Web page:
I am preparing to paint the Great North Wall of the Cross House, the facade to the left. The main facade, to the right, was repainted in 2014. The colors I am using are the original 1894 colors, based on computer-matched samples discovered in 2014. The walls were a gold olive. The trim was a green olive. And the window sashes were a black olive. The above image, when the house was brand new, proved invaluable in determining what was Light and what was Dark. If you click on this image, it will enlarge. Image courtesy ESU Special Collections and Archives.
In this image, you can see the contrast between how the house was painted originally, and how it was later painted. The original color application is seen on the left, and to the right is a “painted lady” application done ten years ago. The latter look became popular in the 1960s when hippies started buying “gloomy old Victorians” and painting them in vivid colors, the more colors the better. The “painted lady” effect (where every detail is picked out in contrasting colors) has, pretty much, become the default approach to old houses, even though the approach is historically inaccurate. Houses in the late 19th- and early 20-century were normally painted in a 4-color scheme: sash color, wall color, trim color, and porch ceiling color.
A “painted lady”. This house would have looked nothing like this originally.
In this image of the Cross House (a close-up of the 1895 image, above), you can see how the huge and dramatic curved cornice of the Cross House, a signature feature, was painted a solid color.
This is the house when I purchased it in March 2014. The “painted lady” aesthetic is evident.
And the house last year. The application of colors (light, dark) were guided by the 1895 image. The result almost looks like a different house than the one I purchased.
This week, I will be painting the “eye”, as seen in the upper gable. The big question: what should the colors be?
In 1895, it appears that the “eye” was painted the same color as the wall color. This surprised me. However, this actually makes sense as…
…the decorative detailing in other areas were also, originally, painted the light wall color, rather then the darker trim color.
As also seen here.
Thus, I let the 1895 image inform my color decisions. And even though the highly decorative details are not “picked out” they are nonetheless highly visible.
You can appreciate how the decorative details are picked out in the lighter wall color.
Just for fun, this image shows a settee to the right, and an overturned rocker to the left. This image also reveals what a fraud I am. A fraud! For, see how the columns are the lighter wall color?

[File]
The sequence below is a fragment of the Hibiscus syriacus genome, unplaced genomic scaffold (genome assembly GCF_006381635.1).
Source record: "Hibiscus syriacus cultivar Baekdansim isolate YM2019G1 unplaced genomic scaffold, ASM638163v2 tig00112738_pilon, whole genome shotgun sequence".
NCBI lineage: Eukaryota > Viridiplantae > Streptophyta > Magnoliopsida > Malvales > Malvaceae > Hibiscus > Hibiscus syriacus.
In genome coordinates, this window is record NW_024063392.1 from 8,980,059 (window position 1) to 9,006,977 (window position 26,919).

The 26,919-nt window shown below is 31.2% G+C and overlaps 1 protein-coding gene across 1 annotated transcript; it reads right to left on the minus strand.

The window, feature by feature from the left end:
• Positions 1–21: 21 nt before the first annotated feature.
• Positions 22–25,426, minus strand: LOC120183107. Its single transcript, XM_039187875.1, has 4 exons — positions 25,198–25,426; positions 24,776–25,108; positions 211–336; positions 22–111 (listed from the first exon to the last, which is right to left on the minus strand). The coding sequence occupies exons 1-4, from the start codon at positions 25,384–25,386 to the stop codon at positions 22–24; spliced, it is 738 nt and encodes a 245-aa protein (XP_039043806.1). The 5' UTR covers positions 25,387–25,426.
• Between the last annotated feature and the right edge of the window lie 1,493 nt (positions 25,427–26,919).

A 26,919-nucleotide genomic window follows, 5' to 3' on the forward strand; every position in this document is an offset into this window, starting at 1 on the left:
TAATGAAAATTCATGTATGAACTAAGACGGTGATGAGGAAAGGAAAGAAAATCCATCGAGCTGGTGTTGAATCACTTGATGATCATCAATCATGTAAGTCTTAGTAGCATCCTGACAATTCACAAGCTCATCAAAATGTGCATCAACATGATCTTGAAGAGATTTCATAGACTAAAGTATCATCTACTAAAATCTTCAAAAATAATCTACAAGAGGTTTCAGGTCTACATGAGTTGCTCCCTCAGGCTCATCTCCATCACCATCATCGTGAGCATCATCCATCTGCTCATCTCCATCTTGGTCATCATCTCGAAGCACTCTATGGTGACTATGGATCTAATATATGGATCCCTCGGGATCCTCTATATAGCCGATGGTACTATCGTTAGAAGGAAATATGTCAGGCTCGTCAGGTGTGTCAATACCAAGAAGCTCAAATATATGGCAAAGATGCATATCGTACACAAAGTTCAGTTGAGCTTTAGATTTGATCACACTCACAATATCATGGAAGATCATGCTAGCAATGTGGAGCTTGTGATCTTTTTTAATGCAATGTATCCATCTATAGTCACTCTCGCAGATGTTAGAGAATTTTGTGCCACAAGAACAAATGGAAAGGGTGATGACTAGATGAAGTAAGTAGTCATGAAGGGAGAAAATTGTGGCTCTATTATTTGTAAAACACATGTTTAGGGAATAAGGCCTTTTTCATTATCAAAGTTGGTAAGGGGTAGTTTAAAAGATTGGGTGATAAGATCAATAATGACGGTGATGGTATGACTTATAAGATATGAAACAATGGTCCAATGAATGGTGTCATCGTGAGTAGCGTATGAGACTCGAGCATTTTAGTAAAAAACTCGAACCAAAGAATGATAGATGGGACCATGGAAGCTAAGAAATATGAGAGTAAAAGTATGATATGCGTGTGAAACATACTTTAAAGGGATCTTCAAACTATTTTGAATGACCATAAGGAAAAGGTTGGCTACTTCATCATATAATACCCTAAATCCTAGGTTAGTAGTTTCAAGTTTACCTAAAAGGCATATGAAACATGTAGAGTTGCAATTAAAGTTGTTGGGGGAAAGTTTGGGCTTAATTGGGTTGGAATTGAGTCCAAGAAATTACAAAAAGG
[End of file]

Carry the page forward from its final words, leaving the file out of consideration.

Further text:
I nonetheless painted them the darker trim color. I know, SHOCKING! A SCANDAL! I should be arrested for violating historic accuracy! I know! I know! But…although I did initially paint the columns the lighter wall color, and with the darker trim color for their bases and capitals, this looked, in the end…weak. So I made an executive decision to go all dark. I have not regretted this.
It is rare that a historic home is repainted in its original colors.
Most historic home owners go for a “painted lady” effect. And/or most owners select colors which they like.
In a million years I would not have selected the colors I used in the end. Rather, the colors selected me, for I was highly focused on a single burning question: WHAT were the original colors???????? Because the house had been stripped of 99.9% of the old paint by the previous owner, I initially had zero confidence that I could ascertain the original colors. But, this proved an incorrect assumption, as bits were discovered which could be computer matched.
So, even though in a million years I would not have selected the colors I eventually used, I am thrilled with the results. The colors superbly complement the limestone foundation, the oak entry doors, and stained-glass windows. I doubt, very much, that any alternative colors I selected would have proved so successful.
Recently, a friend called me. He owns an incredible historic house, and he and his wife are planning to repaint the exterior. A gargantuan project.
“What colors would you recommend,” he asked?
As we talked, he told me what colors he liked, and what colors his wife liked.
I responded that he and his wife might well end up getting divorced over this issue, as their color preferences were so different!
Then I asked: “What were the original colors?”
My friend had no idea. And it had never occurred to him to find out.
I responded again: “It is highly unlikely that the original colors are not, somewhere, encoded within the exterior. And, if you discover the original colors, and even if you are not excited with the discovery/colors, you will nonetheless be, based on my experience, thrilled with the results.”
My friend responded…skeptically.
While I was eager to default to The Original Colors, I support historic home owners who decide to paint their fabulous old house in colors which make them happy.
Happy matters. Oh baby, happy sooooo matters.
I wrote this post so that readers would learn of what guided me. But what worked for me might not work for others.
I also wrote this post as a, well, suggestion. If you own a historic home, and wonder What To Do regarding painting your exterior, perhaps my experience will be helpful.